Related Research Groups
My expertise is in condensed matter theory with a strong interest in
certain aspects of high energy physics.
I am intrigued and fascinated by the phenomenon of Anderson
localization. I have studied it from
different points of views: theoretical understanding [1,2],
experimental realizations , and
relevance in different fields such as
quantum chaos [4,5],
ultracold atoms  and quantum
chromodynamics (QCD) . Motivated by the
experimental difficulties to test localization effects in electronic
systems, I focused my research on the role of localization in systems
like cold atoms where it is easier to test it experimentally or in QCD
where it may provide a novel mechanism to explain certain properties of
the vacuum. One of my long term goals is to develop an analytical
description of Anderson localization (very likely in the context of
ultra cold atoms) accurate enough such that it can be used in
experimental tests of quantum mechanics.
In recent times I have initiated a complementary line of research [6,7,8] aimed to develop a theoretical
formalism to address finite size effects (in many cases combined with
interactions) in situations in which quantum coherence is preserved and
disorder is negligible. I would like to answer questions like: How do
the physical properties of a system contained in a closed cavity/grain
depend on its size and form?. For a given problem, in what range of
sizes are these corrections relevant for experiments and practical
applications?. I was surprised to know that these questions have been
answered only in very few physical situations beyond the realm of
electronic systems. My motivation here is rather practical: A
comprehensive theoretical understanding of such effects would be an
important step for the design and development of nano devices.
The most interesting results of my
research so far are:
- The proposal that the QCD phase transitions
in QCD are induced by a metal-insulator transition in the QCD Dirac
operator . This opens a novel way to
address problems in non perturbative QCD by using condensed matter
techniques and ideas. I have also put forward a phenomenological model
of the QCD vacuum  based on ideas and
techniques borrowed from condensed matter.
- An explicit analytical expression of the dependence of the
Planck's and Stefan-Boltzmann's radiation laws
 on the size and shape of the blackbody.
These results are of relevance in cosmology, sonoluminiscence and the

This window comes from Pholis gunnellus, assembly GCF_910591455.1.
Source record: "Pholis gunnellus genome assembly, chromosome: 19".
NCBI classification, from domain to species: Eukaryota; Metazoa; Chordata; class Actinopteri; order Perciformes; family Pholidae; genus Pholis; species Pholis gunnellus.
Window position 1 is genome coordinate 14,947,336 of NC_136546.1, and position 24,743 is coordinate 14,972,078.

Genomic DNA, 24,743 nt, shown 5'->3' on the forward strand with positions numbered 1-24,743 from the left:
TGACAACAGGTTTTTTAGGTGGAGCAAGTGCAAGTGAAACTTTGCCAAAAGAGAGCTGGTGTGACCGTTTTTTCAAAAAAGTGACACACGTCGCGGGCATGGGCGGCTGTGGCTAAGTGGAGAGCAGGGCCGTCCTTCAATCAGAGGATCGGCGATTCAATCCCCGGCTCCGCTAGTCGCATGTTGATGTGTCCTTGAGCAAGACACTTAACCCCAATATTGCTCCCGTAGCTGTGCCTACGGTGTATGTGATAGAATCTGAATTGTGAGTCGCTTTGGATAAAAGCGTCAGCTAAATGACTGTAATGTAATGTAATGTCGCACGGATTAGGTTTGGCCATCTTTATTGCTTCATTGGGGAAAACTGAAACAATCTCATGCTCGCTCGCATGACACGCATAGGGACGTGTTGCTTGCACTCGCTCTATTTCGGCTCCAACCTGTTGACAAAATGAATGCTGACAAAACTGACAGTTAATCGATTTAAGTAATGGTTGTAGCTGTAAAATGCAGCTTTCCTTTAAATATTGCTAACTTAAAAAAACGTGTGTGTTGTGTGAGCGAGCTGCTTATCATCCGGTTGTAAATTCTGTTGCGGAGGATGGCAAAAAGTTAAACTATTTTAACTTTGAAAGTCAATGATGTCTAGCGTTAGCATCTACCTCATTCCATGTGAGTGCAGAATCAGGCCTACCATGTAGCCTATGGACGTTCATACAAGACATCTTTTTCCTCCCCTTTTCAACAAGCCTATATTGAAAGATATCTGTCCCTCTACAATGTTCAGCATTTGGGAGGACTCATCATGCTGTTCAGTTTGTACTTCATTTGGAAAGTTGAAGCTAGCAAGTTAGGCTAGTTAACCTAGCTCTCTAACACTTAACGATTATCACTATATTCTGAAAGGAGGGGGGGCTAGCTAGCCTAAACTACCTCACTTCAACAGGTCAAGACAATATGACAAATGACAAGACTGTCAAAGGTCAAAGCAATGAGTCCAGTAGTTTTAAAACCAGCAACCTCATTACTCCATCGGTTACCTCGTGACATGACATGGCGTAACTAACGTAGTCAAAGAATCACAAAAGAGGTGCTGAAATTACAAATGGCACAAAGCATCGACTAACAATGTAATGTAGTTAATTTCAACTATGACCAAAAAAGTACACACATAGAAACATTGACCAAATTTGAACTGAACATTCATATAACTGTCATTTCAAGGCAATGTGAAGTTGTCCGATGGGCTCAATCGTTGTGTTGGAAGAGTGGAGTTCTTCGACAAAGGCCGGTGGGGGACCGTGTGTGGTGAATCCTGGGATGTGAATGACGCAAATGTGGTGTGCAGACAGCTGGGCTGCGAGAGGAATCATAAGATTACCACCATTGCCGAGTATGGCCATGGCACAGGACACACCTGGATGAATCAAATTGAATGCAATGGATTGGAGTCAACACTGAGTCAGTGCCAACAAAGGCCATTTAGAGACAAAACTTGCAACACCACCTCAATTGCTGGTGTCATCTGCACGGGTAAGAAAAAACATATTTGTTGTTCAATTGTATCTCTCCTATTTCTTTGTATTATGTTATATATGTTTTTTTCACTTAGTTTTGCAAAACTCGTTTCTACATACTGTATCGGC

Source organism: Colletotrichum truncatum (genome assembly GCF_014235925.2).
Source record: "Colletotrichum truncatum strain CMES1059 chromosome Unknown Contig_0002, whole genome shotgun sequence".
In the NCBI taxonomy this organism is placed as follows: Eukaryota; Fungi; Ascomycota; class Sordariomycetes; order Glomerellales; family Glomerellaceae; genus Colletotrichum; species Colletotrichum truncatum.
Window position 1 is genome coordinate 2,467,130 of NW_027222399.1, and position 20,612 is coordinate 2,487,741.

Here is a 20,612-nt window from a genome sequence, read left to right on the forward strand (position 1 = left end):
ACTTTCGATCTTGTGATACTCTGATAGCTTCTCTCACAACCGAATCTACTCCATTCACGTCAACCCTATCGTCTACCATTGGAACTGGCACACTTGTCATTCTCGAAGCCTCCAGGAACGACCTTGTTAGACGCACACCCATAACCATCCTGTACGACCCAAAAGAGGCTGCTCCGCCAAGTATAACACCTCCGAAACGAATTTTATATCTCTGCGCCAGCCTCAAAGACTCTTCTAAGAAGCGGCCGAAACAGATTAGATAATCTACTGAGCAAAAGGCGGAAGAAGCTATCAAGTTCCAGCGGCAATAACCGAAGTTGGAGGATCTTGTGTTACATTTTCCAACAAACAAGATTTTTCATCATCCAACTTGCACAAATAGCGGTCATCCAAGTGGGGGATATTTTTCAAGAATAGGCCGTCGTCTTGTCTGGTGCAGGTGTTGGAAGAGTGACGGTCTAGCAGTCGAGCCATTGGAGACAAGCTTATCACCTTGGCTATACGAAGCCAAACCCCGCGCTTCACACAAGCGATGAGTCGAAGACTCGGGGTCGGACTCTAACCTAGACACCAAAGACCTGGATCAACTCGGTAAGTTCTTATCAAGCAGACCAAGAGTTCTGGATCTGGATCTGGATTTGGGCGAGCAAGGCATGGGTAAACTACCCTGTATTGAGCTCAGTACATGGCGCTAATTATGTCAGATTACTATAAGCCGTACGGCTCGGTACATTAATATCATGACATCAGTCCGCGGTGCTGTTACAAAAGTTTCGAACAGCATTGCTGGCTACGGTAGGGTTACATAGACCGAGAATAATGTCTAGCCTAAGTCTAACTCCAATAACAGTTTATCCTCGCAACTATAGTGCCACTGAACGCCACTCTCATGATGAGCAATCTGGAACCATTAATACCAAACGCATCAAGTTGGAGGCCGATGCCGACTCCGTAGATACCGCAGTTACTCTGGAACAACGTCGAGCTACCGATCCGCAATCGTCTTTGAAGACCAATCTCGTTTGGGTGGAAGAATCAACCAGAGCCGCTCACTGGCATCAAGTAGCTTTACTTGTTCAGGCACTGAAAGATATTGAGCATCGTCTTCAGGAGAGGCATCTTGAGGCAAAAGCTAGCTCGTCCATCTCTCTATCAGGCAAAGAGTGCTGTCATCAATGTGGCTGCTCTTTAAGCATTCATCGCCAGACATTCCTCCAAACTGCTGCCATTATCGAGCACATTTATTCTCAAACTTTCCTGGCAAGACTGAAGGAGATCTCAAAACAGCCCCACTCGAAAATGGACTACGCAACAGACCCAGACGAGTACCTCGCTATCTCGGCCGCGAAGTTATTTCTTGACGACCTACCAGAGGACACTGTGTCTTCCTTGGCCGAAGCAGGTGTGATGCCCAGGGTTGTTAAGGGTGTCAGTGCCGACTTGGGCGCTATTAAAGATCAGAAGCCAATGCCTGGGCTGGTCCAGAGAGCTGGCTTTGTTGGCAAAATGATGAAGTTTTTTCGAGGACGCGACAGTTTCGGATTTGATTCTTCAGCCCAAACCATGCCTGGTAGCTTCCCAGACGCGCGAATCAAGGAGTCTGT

definition of radiance standards.
- The development
 of a theory that predicts, based on
one parameter scaling theory for localization, the magnitude of
the localization effects in the context of non-random Hamiltonians.
Specifically I have determined in what
situations a metal insulator transition is expected in quantum chaos
and the conditions under which it
could be studied experimentally by using ultra cold atoms techniques. I
have also proposed exactly solvable random matrix models capable to
describe the spectral correlations at the metal insulator transition
- The development  of a theory for
finite size effects in superconducting
clean grains that describes how the superconducting gap depends on the
shape, size and number of
electrons inside the grain. For symmetric grains these effects may
switch on and off
superconductivity by just adding a small number of coopers pairs. These
findings are of interest for practical (nanotechnological)
applications. It is my intention to further explore this possibility in
the near future.
- The development  of an
analytical treatment of the Anderson (metal-insulator) transition valid
for any dimension. This formalism
predicts that the upper critical dimension
is infinity and provides explicit expressions for different quantities
describing the transition, such as level statistics and critical
exponents, as a function
of the dimensionality of the space. This the the first time that a
really quantitative treatment of the metal-insulator transition is
Antonio Garcia's Homepage
S e l e c t e d P u b l i c a t i o n s:
- 1. A.M. Garcia-Garcia, K. Takahashi, Nucl. Phys. B, 700 (2004) 361, A.M. Garcia-Garcia Phys. Rev. E 69 (2004) 066216; A.M. Garcia-Garcia, arXiv:0709.1292.
- 2. A. M. Garcia-Garcia, J. C. Osborn, Nucl. Phys. A 769, 251 (2006); A. M. Garcia-Garcia, James C. Osborn, Phys.Rev. D75 (2007) 034503; A. M. Garcia-Garcia, James C. Osborn, Phys.Rev.Lett. 93 (2004) 132002;A.M Garcia-Garcia, J.J.M.Verbaarschot, Nucl. Phys. B 586 (2001) 668.
- 3. A. M. Garcia-Garcia, Wang Jiao, Phys. Rev. A 74, 063629 (2006).
- 4. A. M. Garcia-Garcia, J. Wang, Phys. Rev. Lett. 94, 244102 (2005); Phys. Rev. E 73, 03621(2006), arXiv:0707.3964; A. M. GarcÃa-GarcÃa, Phys. Rev. E 73, 026213 (2006).
- 5. A.M. Garcia-Garcia, J.J.M. Verbaarschot, Phys.Rev. E67 (2003) 046104;A.M. Garcia-Garcia , J.J.M. Verbaarschot, S. Nishigaki, Phys. Rev. E66 016132 (2002); A. M. GarcÃa-GarcÃa and Jiao Wang, Phys. Rev. E 73, 03621(2006).
- 6. A.M. Garcia-Garcia, B.L. Altshuler, et.al., arXiv:0710.1593.
- 7. A.M. Garcia-Garcia, arXiv:arXiv:0709.1287.
- 8. A. M. Garcia-Garcia, Jorge G. Hirsch, and Alejandro Frank,
Phys.Rev. C 74 (2006) 024324.